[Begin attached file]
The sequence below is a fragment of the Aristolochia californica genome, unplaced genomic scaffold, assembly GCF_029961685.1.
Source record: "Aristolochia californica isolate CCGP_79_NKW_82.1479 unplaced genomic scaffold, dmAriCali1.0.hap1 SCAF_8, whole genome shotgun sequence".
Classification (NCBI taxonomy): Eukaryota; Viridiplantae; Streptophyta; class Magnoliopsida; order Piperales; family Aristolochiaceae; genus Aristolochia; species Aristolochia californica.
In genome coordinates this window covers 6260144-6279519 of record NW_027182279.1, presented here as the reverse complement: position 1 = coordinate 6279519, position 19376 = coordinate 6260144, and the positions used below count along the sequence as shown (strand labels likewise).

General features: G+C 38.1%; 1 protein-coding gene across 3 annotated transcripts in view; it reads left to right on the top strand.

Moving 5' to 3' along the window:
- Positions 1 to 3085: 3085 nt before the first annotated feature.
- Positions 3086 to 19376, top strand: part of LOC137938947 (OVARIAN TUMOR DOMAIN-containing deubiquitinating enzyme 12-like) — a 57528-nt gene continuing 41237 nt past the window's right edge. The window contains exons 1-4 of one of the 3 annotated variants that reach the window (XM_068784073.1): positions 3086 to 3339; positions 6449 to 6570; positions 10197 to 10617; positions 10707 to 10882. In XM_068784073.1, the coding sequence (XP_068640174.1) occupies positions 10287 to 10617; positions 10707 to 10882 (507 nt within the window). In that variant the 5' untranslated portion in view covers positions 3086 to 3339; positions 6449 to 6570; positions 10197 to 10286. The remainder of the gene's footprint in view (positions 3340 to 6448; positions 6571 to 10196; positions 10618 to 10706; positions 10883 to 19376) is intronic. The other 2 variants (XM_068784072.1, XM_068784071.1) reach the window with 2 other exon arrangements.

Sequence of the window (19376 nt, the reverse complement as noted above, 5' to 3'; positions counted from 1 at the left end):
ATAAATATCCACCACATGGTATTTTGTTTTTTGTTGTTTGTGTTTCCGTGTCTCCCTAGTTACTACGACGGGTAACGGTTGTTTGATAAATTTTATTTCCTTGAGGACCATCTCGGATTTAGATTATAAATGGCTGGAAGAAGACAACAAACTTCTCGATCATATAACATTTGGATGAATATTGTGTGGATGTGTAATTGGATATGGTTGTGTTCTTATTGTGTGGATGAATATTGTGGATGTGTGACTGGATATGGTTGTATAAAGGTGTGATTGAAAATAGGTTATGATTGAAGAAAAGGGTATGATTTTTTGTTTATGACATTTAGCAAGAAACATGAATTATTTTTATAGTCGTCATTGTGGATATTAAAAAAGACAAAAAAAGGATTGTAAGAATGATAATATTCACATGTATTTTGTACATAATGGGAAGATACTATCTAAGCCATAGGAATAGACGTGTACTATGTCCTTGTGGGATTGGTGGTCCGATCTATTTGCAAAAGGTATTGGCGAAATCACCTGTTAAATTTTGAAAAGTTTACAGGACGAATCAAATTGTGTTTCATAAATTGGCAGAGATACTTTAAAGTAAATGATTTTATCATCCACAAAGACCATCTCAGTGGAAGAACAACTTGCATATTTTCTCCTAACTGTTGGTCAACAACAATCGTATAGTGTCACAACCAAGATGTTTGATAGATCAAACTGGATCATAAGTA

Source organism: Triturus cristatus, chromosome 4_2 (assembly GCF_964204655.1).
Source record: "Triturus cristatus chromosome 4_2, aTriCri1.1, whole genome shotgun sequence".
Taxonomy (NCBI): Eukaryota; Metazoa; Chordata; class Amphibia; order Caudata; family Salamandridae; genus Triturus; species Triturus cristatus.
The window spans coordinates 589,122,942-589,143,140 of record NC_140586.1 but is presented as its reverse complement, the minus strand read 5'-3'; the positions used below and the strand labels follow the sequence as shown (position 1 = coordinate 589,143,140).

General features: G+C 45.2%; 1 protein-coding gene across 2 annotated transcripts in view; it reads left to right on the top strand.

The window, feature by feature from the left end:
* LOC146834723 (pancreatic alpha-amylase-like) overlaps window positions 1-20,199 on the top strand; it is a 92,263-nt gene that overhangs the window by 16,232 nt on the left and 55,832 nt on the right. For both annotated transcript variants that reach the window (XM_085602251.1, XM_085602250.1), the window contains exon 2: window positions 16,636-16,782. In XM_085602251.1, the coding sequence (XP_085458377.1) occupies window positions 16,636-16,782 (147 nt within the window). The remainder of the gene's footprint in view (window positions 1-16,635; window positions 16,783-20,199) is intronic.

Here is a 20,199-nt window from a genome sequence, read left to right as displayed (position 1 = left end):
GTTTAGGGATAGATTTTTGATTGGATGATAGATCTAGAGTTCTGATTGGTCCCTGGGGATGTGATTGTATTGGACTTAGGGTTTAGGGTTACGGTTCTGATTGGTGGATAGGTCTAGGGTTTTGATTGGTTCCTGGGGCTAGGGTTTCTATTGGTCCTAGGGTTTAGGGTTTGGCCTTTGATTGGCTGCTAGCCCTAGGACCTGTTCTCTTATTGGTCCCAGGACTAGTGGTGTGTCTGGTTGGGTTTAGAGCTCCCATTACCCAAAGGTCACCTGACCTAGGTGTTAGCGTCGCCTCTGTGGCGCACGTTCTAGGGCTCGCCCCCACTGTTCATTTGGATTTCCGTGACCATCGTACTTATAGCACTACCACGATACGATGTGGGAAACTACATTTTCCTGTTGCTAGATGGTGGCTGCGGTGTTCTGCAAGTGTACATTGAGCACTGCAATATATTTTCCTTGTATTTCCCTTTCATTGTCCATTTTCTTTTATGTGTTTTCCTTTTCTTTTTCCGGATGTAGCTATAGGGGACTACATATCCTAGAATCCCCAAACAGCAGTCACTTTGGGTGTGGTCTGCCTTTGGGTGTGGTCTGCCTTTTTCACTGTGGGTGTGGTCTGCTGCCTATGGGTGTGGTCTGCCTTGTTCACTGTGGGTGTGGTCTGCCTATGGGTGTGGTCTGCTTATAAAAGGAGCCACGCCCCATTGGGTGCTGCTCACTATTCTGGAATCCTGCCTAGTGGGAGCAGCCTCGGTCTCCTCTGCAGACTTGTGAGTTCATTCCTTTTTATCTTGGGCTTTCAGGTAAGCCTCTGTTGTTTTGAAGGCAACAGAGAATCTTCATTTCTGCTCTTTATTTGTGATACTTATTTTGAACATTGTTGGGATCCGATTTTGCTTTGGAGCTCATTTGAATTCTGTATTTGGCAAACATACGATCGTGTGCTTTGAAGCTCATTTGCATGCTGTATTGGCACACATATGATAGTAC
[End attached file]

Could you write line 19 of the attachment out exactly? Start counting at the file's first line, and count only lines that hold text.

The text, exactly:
GTTTAGGGATAGATTTTTGATTGGATGATAGATCTAGAGTTCTGATTGGTCCCTGGGGATGTGATTGTATTGGACTTAGGGTTTAGGGTTACGGTTCTGATTGGTGGATAGGTCTAGGGTTTTGATTGGTTCCTGGGGCTAGGGTTTCTATTGGTCCTAGGGTTTAGGGTTTGGCCTTTGATTGGCTGCTAGCCCTAGGACCTGTTCTCTTATTGGTCCCAGGACTAGTGGTGTGTCTGGTTGGGTTTAGAGCTCCCATTACCCAAAGGTCACCTGACCTAGGTGTTAGCGTCGCCTCTGTGGCGCACGTTCTAGGGCTCGCCCCCACTGTTCATTTGGATTTCCGTGACCATCGTACTTATAGCACTACCACGATACGATGTGGGAAACTACATTTTCCTGTTGCTAGATGGTGGCTGCGGTGTTCTGCAAGTGTACATTGAGCACTGCAATATATTTTCCTTGTATTTCCCTTTCATTGTCCATTTTCTTTTATGTGTTTTCCTTTTCTTTTTCCGGATGTAGCTATAGGGGACTACATATCCTAGAATCCCCAAACAGCAGTCACTTTGGGTGTGGTCTGCCTTTGGGTGTGGTCTGCCTTTTTCACTGTGGGTGTGGTCTGCTGCCTATGGGTGTGGTCTGCCTTGTTCACTGTGGGTGTGGTCTGCCTATGGGTGTGGTCTGCTTATAAAAGGAGCCACGCCCCATTGGGTGCTGCTCACTATTCTGGAATCCTGCCTAGTGGGAGCAGCCTCGGTCTCCTCTGCAGACTTGTGAGTTCATTCCTTTTTATCTTGGGCTTTCAGGTAAGCCTCTGTTGTTTTGAAGGCAACAGAGAATCTTCATTTCTGCTCTTTATTTGTGATACTTATTTTGAACATTGTTGGGATCCGATTTTGCTTTGGAGCTCATTTGAATTCTGTATTTGGCAAACATACGATCGTGTGCTTTGAAGCTCATTTGCATGCTGTATTGGCACACATATGATAGTAC